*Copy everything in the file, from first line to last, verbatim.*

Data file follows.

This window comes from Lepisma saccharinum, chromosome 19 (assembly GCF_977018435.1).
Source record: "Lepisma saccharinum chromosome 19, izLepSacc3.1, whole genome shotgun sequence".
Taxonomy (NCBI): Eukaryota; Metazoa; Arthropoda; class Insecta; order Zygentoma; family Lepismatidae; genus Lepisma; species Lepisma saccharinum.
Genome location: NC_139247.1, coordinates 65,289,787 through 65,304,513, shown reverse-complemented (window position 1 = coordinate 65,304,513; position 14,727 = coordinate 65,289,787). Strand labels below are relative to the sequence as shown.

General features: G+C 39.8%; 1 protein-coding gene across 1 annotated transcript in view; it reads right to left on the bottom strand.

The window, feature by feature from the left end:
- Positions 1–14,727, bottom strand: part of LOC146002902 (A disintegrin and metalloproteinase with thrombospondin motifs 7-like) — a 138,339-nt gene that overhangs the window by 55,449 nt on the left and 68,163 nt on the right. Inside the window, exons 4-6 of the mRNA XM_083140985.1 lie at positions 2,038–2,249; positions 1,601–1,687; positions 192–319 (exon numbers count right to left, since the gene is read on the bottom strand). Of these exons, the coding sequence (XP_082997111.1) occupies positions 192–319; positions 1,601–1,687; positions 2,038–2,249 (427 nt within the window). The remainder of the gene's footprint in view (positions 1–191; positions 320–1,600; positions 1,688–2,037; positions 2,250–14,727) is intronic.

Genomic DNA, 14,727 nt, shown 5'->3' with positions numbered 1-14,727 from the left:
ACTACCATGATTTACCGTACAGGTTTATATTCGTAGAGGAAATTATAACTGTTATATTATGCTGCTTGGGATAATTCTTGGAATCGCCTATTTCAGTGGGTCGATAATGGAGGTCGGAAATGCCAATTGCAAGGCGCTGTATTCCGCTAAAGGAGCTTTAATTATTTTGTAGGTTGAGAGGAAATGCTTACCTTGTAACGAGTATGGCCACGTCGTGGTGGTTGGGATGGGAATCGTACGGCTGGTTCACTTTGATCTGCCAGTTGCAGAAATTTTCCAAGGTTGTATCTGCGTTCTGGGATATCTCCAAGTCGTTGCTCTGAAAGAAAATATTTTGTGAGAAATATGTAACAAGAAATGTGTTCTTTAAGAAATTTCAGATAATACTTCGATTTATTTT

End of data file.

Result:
This window comes from Lepisma saccharinum, chromosome 19 (assembly GCF_977018435.1).
Source record: "Lepisma saccharinum chromosome 19, izLepSacc3.1, whole genome shotgun sequence".
Taxonomy (NCBI): Eukaryota; Metazoa; Arthropoda; class Insecta; order Zygentoma; family Lepismatidae; genus Lepisma; species Lepisma saccharinum.
Genome location: NC_139247.1, coordinates 65,289,787 through 65,304,513, shown reverse-complemented (window position 1 = coordinate 65,304,513; position 14,727 = coordinate 65,289,787). Strand labels below are relative to the sequence as shown.

General features: G+C 39.8%; 1 protein-coding gene across 1 annotated transcript in view; it reads right to left on the bottom strand.

The window, feature by feature from the left end:
- Positions 1–14,727, bottom strand: part of LOC146002902 (A disintegrin and metalloproteinase with thrombospondin motifs 7-like) — a 138,339-nt gene that overhangs the window by 55,449 nt on the left and 68,163 nt on the right. Inside the window, exons 4-6 of the mRNA XM_083140985.1 lie at positions 2,038–2,249; positions 1,601–1,687; positions 192–319 (exon numbers count right to left, since the gene is read on the bottom strand). Of these exons, the coding sequence (XP_082997111.1) occupies positions 192–319; positions 1,601–1,687; positions 2,038–2,249 (427 nt within the window). The remainder of the gene's footprint in view (positions 1–191; positions 320–1,600; positions 1,688–2,037; positions 2,250–14,727) is intronic.

Genomic DNA, 14,727 nt, shown 5'->3' with positions numbered 1-14,727 from the left:
ACTACCATGATTTACCGTACAGGTTTATATTCGTAGAGGAAATTATAACTGTTATATTATGCTGCTTGGGATAATTCTTGGAATCGCCTATTTCAGTGGGTCGATAATGGAGGTCGGAAATGCCAATTGCAAGGCGCTGTATTCCGCTAAAGGAGCTTTAATTATTTTGTAGGTTGAGAGGAAATGCTTACCTTGTAACGAGTATGGCCACGTCGTGGTGGTTGGGATGGGAATCGTACGGCTGGTTCACTTTGATCTGCCAGTTGCAGAAATTTTCCAAGGTTGTATCTGCGTTCTGGGATATCTCCAAGTCGTTGCTCTGAAAGAAAATATTTTGTGAGAAATATGTAACAAGAAATGTGTTCTTTAAGAAATTTCAGATAATACTTCGATTTATTTT